Consider how close you are to retirement and how close you are to your goal.
For those who are close to retirement age and far from their goal, you may have to consider investing a bit more aggressively.
You may need to work a few years longer to make everything possible.
Those over the age of fifty are able to make catch-up contributions. Alternatively, you could do your best to minimize your expenses to slash the amount you need in your retirement savings account.
Figure Out Your Budget
How much room do you have in your budget for paying down debt or investing?
If you don’t have a budget at all, this is the best time to start one. You need to know how much money you bring in each month and how it gets spent before you decide to pay debt first or invest.
This can help you see where to cut unnecessary expenses, see just how much you have to spend each month to cover your debt payments, and know how much money you have leftover at the end of the month.
Many people, myself included, have a hard time crafting their budget.
Before I made a budget, I had no idea where all my money went at the end of the month, but I knew it wasn’t staying in my bank account. If this describes you too, here is what I finally did to make a budget.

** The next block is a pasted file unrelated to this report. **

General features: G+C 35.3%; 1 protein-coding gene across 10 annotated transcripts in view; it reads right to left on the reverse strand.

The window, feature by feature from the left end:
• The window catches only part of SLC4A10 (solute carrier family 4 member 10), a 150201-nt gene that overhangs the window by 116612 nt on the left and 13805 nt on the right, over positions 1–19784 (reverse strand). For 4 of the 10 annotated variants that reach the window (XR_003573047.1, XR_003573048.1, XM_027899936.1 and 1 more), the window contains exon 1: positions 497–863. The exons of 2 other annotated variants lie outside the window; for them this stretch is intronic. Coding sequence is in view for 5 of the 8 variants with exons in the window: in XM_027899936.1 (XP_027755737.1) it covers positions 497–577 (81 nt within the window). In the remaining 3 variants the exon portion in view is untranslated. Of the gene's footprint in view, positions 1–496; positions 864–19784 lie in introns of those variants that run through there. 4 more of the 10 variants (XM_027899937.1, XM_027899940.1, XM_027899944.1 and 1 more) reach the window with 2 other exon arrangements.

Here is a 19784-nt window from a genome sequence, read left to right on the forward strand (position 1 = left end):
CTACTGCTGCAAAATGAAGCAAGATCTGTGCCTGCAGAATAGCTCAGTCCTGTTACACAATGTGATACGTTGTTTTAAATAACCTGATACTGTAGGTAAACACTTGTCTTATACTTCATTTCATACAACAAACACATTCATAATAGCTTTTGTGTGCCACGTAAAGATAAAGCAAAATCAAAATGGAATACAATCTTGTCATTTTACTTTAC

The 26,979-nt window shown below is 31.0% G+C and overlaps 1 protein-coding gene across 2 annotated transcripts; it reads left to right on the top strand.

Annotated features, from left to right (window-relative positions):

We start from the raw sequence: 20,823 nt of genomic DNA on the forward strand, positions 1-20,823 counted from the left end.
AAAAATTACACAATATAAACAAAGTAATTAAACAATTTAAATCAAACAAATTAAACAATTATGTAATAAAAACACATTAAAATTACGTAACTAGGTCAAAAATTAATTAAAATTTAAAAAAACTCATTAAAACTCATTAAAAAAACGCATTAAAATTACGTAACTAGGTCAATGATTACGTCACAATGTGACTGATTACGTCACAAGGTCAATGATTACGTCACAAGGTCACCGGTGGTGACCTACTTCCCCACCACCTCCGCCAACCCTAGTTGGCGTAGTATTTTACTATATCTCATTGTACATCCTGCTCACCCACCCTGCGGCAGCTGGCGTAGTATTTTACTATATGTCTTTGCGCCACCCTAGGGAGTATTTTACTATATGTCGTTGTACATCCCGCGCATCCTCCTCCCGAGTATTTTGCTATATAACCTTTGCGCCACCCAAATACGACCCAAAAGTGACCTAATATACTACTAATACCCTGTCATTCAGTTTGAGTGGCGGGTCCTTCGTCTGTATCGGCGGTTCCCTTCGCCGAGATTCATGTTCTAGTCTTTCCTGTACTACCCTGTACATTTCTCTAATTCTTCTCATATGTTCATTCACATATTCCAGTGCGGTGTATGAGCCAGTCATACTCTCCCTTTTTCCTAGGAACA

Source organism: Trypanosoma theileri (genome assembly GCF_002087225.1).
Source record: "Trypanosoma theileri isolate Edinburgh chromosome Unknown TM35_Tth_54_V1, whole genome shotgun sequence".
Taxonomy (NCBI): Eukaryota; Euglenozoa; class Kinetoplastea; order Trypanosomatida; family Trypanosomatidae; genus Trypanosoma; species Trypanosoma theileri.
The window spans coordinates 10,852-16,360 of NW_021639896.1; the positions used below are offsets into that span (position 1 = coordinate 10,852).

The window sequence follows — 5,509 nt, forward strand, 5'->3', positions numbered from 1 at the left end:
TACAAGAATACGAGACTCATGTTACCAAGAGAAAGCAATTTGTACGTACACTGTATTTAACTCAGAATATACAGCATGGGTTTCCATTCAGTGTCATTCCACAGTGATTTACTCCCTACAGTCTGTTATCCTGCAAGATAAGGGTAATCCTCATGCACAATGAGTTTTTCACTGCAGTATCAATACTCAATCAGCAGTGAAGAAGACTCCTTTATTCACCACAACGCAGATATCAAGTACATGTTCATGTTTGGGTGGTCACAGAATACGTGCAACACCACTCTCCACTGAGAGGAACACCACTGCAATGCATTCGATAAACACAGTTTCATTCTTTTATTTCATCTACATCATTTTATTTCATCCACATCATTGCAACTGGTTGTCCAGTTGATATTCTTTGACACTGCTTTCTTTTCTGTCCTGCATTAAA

I went through previous statements from my bank account and categorized each line item.
Then, I just simply added them all up and was then able to get a pretty accurate picture of my finances.
This will allow you to track all of your expenses so that you know how much you need to save, spend, or invest each month.
Pay Off Debt First Or Invest – Making The Right Choice
As a general rule, it is typically best to approach the issue of paying off debt or investing with a balanced mindset.
It can be beneficial to work toward both goals simultaneously, but there are some important things to consider when it comes to paying off your debt.
In certain circumstances (like high credit card debt), it may be better to pay down some of your debt with that spare cash before jumping into a new investment strategy.